There’s more than one Mirrorkal. There’s Mirrorkal Escher. There’s also Mirrorkal You and Einstein, and Mirrorkal Mona Lisa. But they are all, at their essence, fascinating reflections of the puzzling genius of Ivan Moscovich.
There’s a frame and nine cubes. The nine cubes fit into the frame, as you might suspect. The bottom of the frame has holes that make it easy to lift any of the cubes out of the frame. Two sides of each cube are transparent. Looking through these transparent sides, you will see a mirror, set at a 45-degree angle. The other four walls of each cube each are covered with part (one-ninth) of one of five different Escher etchings. And, to make interesting things utterly fascinating, the walls of the frame are also covered with more ninths of the five Escher etchings. And, in an act of stunning compassion, the producers of the puzzle have included a little 3-fold booklet showing each of the five aforementioned etchings, helpfully divided into ninths.
So, you see, to solve the puzzle, you must: 1) decide which of the five images you are going to attempt to create, 2) which cube to start with, 3) which wall against which to put it, 4) which cube to put adjacent to that cube, 5) in which orientation, and 6) on and on, and also on. Eventually, some part of the image you hope you are building will appear – one cube reflecting another which is reflecting part of a wall. And, with luck and persistence and further eventuality, more will appear, and then, at last, the last cube, placed in that one correct orientation, and, well, there you are. And after that, there are four more Escher drawings to assemble, and, oddly enough, some are more difficult than others.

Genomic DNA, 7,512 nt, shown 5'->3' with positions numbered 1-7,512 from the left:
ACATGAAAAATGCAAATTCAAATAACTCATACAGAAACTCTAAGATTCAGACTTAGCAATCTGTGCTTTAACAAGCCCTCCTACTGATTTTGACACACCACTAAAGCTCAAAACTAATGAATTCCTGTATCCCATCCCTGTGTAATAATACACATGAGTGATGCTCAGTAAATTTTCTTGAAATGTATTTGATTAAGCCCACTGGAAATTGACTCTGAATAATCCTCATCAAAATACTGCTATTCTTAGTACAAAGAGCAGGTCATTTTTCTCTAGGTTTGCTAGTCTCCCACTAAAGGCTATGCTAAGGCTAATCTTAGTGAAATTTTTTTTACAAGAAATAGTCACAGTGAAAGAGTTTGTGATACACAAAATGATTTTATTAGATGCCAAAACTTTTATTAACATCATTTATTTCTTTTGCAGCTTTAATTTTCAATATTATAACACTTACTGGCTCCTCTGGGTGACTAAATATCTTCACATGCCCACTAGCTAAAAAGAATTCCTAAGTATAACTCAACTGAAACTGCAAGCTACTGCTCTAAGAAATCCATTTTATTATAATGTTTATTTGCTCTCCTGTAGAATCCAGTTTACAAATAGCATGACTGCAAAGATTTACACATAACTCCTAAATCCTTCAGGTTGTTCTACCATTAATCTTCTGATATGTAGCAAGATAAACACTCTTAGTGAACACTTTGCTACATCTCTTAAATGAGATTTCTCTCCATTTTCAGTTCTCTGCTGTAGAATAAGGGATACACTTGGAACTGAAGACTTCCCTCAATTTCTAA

Yes, the box that the puzzle comes in is like three times, no, four times the size of the puzzle. And there’s no carrying case. Or solution guide. And also yes, the plastic cubes are relatively easily scratched. Not necessarily major scratches. Not actually obscuring anything. But annoyingly permanent. And, normally, these would prove to be fatal flaws in Major Fun Awardland, and the puzzle/game/toy would be rejected out of hand. But the puzzle itself proves to be so exceptional, so well-conceived, so intriguing, so innovative, that we were left with no alternative.
Mirrorkal Escher, recommended for those who are at least 8 years old, proves itself to be a puzzle of Major Fun award-worthy proportions.